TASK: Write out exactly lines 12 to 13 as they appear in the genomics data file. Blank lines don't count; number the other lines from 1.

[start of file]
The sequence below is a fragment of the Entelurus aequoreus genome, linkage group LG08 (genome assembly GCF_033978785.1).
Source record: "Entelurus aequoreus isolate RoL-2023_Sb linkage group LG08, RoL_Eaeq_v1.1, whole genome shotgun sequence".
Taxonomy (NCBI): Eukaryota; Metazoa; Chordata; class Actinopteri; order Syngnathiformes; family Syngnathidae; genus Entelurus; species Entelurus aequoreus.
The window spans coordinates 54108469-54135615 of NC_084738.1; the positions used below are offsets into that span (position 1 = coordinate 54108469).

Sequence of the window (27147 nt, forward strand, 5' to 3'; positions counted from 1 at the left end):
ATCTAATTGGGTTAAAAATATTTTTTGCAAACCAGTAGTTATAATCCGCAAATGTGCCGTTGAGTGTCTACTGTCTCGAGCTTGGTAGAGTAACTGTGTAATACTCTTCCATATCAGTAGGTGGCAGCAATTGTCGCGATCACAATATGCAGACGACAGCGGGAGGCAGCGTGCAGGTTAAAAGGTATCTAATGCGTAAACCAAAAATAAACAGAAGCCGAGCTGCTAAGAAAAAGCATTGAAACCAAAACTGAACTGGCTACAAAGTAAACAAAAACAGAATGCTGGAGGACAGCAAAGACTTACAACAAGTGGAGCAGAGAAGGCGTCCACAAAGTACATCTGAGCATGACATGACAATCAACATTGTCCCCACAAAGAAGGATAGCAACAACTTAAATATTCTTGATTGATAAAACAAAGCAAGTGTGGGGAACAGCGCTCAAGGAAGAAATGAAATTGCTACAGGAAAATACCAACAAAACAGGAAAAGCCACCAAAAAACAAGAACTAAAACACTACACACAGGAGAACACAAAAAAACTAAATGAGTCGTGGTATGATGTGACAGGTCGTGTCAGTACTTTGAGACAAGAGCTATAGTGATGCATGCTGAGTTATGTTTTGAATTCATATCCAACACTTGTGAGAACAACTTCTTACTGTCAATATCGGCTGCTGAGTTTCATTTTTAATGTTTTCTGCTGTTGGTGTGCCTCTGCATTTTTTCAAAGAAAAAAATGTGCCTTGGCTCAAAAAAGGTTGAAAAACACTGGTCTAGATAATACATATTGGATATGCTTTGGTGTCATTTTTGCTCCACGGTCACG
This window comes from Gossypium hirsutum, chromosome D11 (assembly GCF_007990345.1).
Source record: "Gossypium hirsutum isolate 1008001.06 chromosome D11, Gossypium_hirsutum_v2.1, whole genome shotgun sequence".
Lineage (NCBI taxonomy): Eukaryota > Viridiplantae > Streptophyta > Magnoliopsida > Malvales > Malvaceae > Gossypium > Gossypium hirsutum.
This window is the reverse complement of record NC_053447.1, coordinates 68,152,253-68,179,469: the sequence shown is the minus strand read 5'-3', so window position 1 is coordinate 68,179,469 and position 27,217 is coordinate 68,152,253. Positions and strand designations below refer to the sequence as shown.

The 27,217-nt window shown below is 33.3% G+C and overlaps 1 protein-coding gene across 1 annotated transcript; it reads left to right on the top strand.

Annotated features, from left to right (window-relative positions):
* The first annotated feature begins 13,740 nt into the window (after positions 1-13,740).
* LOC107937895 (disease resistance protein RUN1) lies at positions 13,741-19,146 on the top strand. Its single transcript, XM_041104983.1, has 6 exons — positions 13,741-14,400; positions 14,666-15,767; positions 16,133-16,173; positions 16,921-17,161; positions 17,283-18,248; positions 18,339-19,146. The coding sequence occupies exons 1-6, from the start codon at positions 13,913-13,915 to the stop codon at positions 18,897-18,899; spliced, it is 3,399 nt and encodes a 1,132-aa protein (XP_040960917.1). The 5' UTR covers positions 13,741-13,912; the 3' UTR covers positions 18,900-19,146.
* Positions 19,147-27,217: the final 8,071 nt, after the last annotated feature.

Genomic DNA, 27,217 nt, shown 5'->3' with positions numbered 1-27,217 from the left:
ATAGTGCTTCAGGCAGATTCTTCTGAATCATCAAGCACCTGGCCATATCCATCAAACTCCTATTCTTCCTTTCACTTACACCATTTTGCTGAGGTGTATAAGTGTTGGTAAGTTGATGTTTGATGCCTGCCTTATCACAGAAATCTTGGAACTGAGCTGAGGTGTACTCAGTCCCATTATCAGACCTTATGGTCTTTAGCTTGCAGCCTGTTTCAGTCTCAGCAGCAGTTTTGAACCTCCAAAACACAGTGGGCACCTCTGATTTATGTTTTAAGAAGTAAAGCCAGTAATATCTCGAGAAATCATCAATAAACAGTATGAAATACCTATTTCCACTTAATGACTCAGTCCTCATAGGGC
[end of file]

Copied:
Annotated features, from left to right (window-relative positions):
* The first annotated feature begins 13,740 nt into the window (after positions 1-13,740).